A couple of weeks back, I stumbled upon a transcript of a conversation between Roger Ebert and Werner Herzog.
To this point, I've read several of Ebert's reviews on Herzog's work (several of his movies are on my to-watch list).
But after reading this transcript, I'm more fascinated by the man and what he's trying to accomplish through film.
I think what really intrigues me about Herzog is the great extent he is
willing to sacrifice himself to create imagery that no other filmmaker
today is willing to attempt; his drive and purpose are not monetary.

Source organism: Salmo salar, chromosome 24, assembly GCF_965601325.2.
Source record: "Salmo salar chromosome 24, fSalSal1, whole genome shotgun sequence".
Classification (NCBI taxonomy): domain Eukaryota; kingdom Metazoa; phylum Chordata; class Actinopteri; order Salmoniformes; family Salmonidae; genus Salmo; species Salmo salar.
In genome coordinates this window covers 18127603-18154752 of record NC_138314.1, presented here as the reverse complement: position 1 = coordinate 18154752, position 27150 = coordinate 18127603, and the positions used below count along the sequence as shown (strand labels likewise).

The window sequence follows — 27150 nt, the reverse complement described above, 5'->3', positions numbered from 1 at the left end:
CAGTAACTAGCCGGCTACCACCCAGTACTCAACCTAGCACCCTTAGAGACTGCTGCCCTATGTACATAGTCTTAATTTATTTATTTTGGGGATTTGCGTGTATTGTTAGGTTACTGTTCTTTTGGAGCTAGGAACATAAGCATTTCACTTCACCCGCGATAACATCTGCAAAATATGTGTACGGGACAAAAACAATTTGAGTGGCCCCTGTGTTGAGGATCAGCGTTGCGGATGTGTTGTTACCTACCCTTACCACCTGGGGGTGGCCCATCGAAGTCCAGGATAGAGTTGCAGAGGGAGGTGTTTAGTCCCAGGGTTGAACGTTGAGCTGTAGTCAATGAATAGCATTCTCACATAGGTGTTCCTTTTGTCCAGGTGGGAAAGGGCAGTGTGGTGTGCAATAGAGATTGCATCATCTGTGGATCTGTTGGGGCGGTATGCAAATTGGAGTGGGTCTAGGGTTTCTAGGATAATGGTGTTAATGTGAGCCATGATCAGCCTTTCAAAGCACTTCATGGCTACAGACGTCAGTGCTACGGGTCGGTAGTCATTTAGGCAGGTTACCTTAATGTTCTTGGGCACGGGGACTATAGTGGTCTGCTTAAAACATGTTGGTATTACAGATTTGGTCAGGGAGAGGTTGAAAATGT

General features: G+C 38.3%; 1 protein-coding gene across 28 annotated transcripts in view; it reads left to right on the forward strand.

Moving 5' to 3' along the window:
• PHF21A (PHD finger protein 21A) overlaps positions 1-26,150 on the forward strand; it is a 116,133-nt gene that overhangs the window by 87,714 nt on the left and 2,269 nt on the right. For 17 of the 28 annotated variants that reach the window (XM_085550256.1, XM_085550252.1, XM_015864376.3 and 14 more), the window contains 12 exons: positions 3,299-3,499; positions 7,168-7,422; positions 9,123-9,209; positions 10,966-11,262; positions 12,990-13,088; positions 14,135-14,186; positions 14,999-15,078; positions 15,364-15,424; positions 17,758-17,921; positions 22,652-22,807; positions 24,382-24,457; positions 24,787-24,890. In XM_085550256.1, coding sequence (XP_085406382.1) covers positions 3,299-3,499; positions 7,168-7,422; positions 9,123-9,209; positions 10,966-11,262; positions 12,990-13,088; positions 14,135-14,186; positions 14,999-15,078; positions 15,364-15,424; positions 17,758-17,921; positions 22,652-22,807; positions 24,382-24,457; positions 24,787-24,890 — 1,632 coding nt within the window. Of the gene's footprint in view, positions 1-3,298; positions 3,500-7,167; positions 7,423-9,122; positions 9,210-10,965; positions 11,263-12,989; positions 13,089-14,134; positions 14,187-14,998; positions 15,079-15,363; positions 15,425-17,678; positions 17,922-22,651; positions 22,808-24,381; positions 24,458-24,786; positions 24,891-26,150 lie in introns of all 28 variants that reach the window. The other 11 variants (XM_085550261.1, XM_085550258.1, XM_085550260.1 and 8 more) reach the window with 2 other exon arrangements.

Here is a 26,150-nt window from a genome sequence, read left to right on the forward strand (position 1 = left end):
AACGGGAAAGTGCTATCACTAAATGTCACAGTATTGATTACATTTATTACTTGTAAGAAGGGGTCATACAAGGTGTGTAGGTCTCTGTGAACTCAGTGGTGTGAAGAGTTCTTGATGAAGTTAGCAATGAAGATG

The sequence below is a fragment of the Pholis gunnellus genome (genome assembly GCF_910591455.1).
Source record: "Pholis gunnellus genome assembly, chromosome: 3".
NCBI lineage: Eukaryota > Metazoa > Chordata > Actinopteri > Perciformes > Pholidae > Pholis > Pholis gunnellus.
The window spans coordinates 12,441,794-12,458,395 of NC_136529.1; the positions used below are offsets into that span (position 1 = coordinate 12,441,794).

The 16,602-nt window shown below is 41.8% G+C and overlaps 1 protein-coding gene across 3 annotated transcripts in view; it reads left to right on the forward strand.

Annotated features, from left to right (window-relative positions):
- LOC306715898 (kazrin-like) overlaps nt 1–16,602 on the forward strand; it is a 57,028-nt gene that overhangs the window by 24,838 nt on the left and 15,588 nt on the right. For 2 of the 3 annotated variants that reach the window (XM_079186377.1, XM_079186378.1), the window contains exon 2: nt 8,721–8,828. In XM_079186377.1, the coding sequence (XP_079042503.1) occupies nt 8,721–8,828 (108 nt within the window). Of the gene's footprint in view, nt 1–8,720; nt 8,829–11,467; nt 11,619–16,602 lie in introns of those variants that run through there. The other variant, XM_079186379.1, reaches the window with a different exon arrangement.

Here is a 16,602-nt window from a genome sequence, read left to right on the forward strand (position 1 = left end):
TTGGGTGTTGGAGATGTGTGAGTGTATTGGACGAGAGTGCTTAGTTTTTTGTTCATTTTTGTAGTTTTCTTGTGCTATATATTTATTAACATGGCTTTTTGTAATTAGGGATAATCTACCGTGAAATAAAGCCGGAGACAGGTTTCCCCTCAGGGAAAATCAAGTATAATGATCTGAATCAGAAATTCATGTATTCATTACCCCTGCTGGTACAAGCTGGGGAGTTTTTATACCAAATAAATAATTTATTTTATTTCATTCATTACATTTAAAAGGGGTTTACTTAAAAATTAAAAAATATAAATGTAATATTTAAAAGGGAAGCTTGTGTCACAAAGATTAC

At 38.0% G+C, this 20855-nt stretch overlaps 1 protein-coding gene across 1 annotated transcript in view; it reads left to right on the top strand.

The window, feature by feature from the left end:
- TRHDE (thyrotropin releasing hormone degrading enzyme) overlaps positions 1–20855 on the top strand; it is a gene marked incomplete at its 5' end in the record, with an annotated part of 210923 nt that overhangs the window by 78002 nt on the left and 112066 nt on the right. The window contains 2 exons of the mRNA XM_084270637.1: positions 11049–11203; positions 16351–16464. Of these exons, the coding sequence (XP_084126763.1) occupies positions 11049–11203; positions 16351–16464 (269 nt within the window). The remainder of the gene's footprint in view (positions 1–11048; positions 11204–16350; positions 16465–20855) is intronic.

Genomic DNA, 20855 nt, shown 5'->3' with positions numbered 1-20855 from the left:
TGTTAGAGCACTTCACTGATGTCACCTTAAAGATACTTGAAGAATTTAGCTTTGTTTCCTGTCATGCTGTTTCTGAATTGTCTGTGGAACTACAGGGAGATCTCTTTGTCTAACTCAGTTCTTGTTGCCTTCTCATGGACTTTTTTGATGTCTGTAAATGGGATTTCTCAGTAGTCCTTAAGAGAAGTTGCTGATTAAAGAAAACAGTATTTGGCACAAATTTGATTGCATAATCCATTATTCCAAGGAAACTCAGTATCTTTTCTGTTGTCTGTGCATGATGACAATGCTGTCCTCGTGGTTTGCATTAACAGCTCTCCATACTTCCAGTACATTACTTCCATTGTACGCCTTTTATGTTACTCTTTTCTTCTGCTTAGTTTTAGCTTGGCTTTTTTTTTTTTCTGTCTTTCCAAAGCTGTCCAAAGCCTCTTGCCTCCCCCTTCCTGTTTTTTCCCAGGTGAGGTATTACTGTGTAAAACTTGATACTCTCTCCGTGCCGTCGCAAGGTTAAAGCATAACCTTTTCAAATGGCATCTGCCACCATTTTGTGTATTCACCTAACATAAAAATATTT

"It was disgusting actually because at that time 20th Century Fox was interested
to produce a film and we had a very brief conversation of about five sentences
because it was clear their position was, “You have to do it with a miniature
boat.” From there on it was clear no one in the industry would ever support
something like that. It was really risky, and I knew, at that moment, I was
alone with it."
Ebert makes a very interesting observation about Herzog in his review of The White Diamond:
"In 'La Soufriere,' a 1977 documentary released on DVD last month, he journeys to
an island evacuated because of an impending volcanic eruption, to ask the only
man who stayed behind why he did not leave. What he is really asking, what he is
always asking, is why he had to go there to ask the question."